Over the past two months, I’ve been studying safes. What makes them secure? What type of fireproofing works best? Where’s the best place to buy a safe? Once you get a safe, though, there are other things to consider.
I’m an exceptionally messy person. To the casual observer, I would appear close to catastrophe. I see it differently. I know exactly where everything is. Or I did before I got married. Now my things move. But I have started from scratch with the gun safe. Organization there is a bit more important. It can be dark and cramped. And when I can’t find something in the safe, I can only blame myself.
The interior is a series of rectangles. The objects we store in safes are rarely perfect rectangles. The rifles are the hardest to accommodate. But handguns should be easy to store. In an ideal world, each gun could remain in its box, or in a zippered pouch. But if you have any kind of collection, this isn’t practical.
So I store all of the extra stuff, the boxes and manuals, on reasonably organized shelves in the basement. And the pistols share shelf space in the safe.
A good rack will clean up this mess nicely. Two, or three, depending on the size of the safe. There are two main types. The 6 Gun Handgun Rack, $26.99 from Lockdown, holds the guns up a bit, which allows for the a bit of extra space below the rack. This is a great way to keep things lined up. The full depth of the safe can be used.
The other type of pistol or revolver holders are a bit different. Hangers, bent metal (coated with plastic) rods, hang below the shelf. Guns slide onto the rods, barrel first. If I had to choose one over the other, I’d go for the rack. The hangers make use of the under-shelf space, but only the front part. The back is still empty. The best combination would be a rack below, and hangers above. This would turn a small rectangular shelf space into truly useful storage. The ones pictured below are sold by Dean Safe. A four-pack runs $19.99.
If you really want to maximize the use of the space beneath shelves, try a hanging drawer. Lockdown makes one that’s very convenient (pictured above). The frame of this slides onto the shelf and the drawer fits into the frame. While they are shallow, they allow for a lot of flat objects to be accessed easily. Magazines, for example. For $27.99, a simple drawer can save a good bit of space.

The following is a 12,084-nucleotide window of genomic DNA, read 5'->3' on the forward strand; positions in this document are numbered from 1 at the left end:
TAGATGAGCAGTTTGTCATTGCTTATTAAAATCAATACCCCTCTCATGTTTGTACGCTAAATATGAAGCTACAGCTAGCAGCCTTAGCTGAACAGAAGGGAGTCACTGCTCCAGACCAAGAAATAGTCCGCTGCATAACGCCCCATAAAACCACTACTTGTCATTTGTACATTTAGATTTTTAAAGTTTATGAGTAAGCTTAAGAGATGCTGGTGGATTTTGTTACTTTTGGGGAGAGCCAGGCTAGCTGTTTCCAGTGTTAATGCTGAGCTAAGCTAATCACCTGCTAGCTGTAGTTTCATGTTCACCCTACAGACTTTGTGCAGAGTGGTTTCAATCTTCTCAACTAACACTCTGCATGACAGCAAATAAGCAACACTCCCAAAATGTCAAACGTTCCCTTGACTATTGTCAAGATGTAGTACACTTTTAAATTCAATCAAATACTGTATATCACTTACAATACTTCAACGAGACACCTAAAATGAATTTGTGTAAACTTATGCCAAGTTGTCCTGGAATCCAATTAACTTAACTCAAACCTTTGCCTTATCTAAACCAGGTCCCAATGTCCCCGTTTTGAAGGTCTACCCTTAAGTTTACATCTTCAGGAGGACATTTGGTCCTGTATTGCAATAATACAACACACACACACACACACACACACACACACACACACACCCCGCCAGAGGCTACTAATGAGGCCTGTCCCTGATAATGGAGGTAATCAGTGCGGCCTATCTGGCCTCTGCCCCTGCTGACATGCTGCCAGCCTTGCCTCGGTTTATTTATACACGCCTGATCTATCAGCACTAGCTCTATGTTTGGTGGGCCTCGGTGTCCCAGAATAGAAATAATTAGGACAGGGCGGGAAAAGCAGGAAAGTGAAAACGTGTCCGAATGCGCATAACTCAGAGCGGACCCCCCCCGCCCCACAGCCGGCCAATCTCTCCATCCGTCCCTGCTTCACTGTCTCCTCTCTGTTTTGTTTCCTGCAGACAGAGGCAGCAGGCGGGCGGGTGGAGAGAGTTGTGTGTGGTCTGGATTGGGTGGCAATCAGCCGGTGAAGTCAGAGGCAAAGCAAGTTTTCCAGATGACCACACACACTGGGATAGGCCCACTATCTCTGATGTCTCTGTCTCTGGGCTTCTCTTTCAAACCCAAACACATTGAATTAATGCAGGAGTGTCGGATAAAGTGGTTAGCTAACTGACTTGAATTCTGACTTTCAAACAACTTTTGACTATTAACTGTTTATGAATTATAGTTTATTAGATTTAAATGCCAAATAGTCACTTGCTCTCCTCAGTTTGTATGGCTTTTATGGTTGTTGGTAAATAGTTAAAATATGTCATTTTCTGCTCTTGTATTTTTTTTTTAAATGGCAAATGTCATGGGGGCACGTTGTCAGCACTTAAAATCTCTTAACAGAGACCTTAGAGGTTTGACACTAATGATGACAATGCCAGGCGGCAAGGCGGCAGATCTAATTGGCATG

Origination allows for easy access. That’s a no-brainer. But there’s more to consider.
Monitoring the humidity is a great place to start. A good humidity gauge will serve you well. Lockdown makes a hygrometer (the round dial in the photo of the rack, above) that sells for $11.99. While this isn’t a must, it can be important.
Humidity should be somewhere in the neighborhood of 50 percent and 40 percent on the low end. Maybe 60 percent on the high end, for short periods of time. If you lower the humidity too much, any wood on your guns will shrink. This can, in extreme cases, cause wood to crack. Bad news. Too much humidity and ferrous metals rust.
And humidity will change with temperature. If you reside in an area of the country where temperatures fluctuate wildly, and the rains come and go, than monitoring the humidity will help you keep a balance.
And there are many ways to attack the humidity that will attack guns. While you could surface coat metal, there is a simpler approach. I’m talking about eliminating the water in the air before it reaches the guns.
Some folks do it by hanging socks full of rice in their safes. If you’d rather take a more high-tech approach, there are various types of silica gel that will absorb water. These are handy and easy to use. Lockdown makes a large round can, which sells for $26.99. A smaller flat tin, just bigger than a deck of cards, sells for $9.99. As the silica absorbs water, the granules change color and rattle less in the can. Pop the can in the oven to dry the silica and it is ready to go again.
Others prefer to regulate the temperature, also. A good way to do this is with a basic heating rod. Like most of the extras you’ll find for safes, this isn’t terribly high-tech. Plug it in. The rod will heat up an enclosed space just enough. If I have my science right, the warmer air keeps the moisture from condensing on the metal surfaces.
Again, lots of folks make them. Lockdown’s 18 inch rod runs $29.99. I prefer to keep a rod on the floor of the safe, which allows the warmed air to rise. I keep a big can of silica gel in the top (where all of that warm air is going. I also keep a couple of the tins in smaller spaces in the safe. Just to be safe. And those are great for travel, too. I usually have one in a sealed pistol case and one in my camera case.
Most of the major safe companies see the potential in the extras. Browning ProSteel Safes, the focus of the other articles, has even made great use of their safes’ doors.
Pockets. Hooks. Rifle racks with cut out sections for scopes. Every little bit helps. But remember that this is a safe. Do you need to store ammunition in it, or is there a better solution for that? I’ve gone to a locked steel box in the basement. Are you keeping gear in the safe, just to keep it with the guns? There may be a better place for that, too.
As I was digging deeper into safes, I kept hearing a common theme: get as much safe as you can, because you will find a way to fill it.
But plan ahead. Companies like Lockdown can help keep all of your valuables dry and organized.